Anna Fox is a British photographer and a professor of photography at UCA, Farnham. She recently gave a talk on zoom to the OCA students. She has published several books including My Mother’s Cupboards and My Father’s Words (Fox, 1999). This is a small book that uses text to explain pictures – or pictures to illustrate text. They both have equal value. The text consists of words, aggressive, angry, violent, spoken by her father about the women in their family, more specifically her mother and the images are very quiet, simple images of the contents of the cupboards in the house. Sometime the two fit together – such as the words ‘She’s bloody rattling again’ set against a cupboard of glasses, other times less so. In a recent talk given by Fox to the OCA students she said that she collected the words surreptitiously, under the table – but simply went around the house taking the pictures. She did not attempt to illustrate the words but matched them together when they were all collected. She described the book as not simply about her mother and father but about the effect of couples living together in a patriarchal society and noted that whenever it is shown other people come out with similar stories about their families.
In another book Work Stations (Fox, 1988) Fox took a series of photographs of people in offices in London which are presented along with a line of text that she gathered from magazines and newspapers. She used the same technique in Basingstoke 1985-68 (Fox, s.d.), where the apparently banal images of Basingstoke life are matched with a series of texts culled from local papers. In both of these works sometimes the text matches the image (although with a slightly sideways match) in other the text seems to almost contradict the information in the photograph. In the same talk she said that she simply collected the texts but did not try and illustrate them – as, for her, that did not work. Fox is clear that image and texts when used in a piece of work should be seen as both parts of the work, not simply an image + a caption. She used the work of Sophie Calle to illustrate this – where the words are crucial to the understanding and are often shown as more important (or at least more dominant) than the pictures. In another work Cockroach Diary (Fox, 2000) she made two separate books, one the diary – a copy of the diary she made which told the story of what was happening in a group of ‘dysfunctional’ people living together, and one a book of images of cockroaches – often scarcely visible (as they move so fast) and presented them together. In an exhibition of the work the pictures were shown on the walls, and the diary shown under them so you could read it all.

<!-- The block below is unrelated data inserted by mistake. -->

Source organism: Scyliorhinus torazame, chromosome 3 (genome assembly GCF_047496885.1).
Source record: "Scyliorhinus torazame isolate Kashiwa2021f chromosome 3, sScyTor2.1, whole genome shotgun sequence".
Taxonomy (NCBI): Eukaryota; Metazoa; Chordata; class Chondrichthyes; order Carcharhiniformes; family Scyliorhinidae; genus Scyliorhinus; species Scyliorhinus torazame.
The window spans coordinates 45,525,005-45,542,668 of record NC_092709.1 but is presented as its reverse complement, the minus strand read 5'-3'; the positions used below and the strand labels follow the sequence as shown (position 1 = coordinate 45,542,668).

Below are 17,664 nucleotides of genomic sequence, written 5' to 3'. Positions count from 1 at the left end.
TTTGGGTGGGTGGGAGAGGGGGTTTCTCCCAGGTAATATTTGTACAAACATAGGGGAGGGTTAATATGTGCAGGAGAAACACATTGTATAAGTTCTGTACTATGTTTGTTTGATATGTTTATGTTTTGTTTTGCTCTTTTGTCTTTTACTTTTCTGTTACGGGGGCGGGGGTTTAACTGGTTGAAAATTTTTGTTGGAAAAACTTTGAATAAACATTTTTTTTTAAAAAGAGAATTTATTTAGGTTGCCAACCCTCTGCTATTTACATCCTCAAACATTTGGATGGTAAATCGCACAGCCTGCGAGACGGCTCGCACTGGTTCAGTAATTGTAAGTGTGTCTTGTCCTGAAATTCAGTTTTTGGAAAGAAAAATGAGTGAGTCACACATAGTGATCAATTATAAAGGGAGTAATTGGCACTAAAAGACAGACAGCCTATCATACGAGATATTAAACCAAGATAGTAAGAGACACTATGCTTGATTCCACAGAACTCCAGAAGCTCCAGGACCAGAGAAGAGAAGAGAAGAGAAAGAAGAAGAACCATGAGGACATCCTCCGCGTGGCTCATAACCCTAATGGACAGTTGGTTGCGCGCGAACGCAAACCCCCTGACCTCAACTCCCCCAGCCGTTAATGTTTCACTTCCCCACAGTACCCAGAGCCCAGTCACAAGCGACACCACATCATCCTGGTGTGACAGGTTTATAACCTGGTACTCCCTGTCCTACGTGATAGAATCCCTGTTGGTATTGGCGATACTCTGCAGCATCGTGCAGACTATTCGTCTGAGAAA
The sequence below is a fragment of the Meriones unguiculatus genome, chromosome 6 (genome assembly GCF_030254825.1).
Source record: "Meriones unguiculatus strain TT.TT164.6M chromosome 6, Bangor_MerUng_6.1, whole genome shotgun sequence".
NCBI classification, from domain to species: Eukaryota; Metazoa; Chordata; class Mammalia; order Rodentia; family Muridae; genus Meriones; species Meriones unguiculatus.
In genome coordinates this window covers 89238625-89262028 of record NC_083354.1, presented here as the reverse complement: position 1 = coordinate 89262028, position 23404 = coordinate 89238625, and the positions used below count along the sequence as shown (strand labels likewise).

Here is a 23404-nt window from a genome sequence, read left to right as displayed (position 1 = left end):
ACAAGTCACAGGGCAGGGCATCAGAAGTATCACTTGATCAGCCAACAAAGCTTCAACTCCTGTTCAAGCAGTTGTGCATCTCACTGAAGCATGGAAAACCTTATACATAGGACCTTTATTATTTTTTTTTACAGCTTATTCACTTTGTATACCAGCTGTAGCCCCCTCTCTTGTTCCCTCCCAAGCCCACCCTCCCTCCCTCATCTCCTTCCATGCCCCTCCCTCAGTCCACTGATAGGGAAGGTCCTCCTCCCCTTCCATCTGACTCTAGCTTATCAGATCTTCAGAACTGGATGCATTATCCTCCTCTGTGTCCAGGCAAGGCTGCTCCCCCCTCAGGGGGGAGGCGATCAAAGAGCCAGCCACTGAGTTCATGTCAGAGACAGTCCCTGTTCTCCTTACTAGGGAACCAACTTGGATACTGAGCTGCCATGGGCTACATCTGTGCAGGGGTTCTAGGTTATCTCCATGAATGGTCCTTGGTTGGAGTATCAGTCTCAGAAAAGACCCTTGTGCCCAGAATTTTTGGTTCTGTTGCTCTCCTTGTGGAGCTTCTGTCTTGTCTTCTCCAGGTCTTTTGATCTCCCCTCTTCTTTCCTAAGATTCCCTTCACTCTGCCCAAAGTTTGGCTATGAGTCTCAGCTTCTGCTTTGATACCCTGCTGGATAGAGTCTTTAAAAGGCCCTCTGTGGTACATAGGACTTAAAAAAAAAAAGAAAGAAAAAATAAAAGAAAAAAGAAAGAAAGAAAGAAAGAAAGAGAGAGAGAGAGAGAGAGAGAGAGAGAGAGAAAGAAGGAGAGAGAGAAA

In all of these works the text is important. Equal not subordinate. It needs careful thought from the very beginning of the project, it may actually precede the images and inspire them. It is not added as an afterthought, that will not work.
In the lengthy and fascinating talk, she made several important points which I have attempted to summarise:
- Women in photography have not often been represented enough which she and a group of other people are trying to balance in Fast Forward, which holds conferences, acts as a research project and has an online journal (Fast Forward: Women in Photography, s.d.) .
- Women are not good at networking – possibly because focused on struggle to get seen and not enough energy left, men are better at this
- She is inspired by fiction – fills the mind with ideas, which then become embedded and inform your work
- Photography resembles reality – but it’s not real. Time and memory are important Are these things captured, recorded or posed in time?
- Does it matter if the photo is ‘real’ or fictional – no but it does matter that you are honest about it if asked. Some authors embed found images in their work to make the story appear more real. Other photographers construct images from the ground up to tell a fictional story that may be more real than an actual image ever could be (Crewdson, Wells, possibly Capa).
- All your work has a degree of fiction because you choose what to include and what to crop out – the story says as much about you as anything else.
- She said the photographs that inspire her are the ones that surprise her.
- You have to make yourself a good enough photographer to make the story the right way for the subjects – gives the people a voice. You need to know why you take them and use them – context is everything.
More of her work can be seen on her website: https://annafox.co.uk/
Fast Forward: Women in Photography (s.d.) At: https://fastforward.photography/ (Accessed 08/06/2020).
Fox (s.d.) Basingstoke 1985 – 86 – Anna Fox. At: https://annafox.co.uk/photography/basingstoke-1985-86/ (Accessed 08/06/2020).
Fox, A. (1988) Work Stations: office life in London. London: Camerawork.
Fox, A. (1999) My Mother’s Cupboards and my Father’s Words: a short story in words and pictures. London: Shoreditch Biennale.
Fox, A. (2000) Cockroach diary 1996-1999. London: Shorditch Biennale.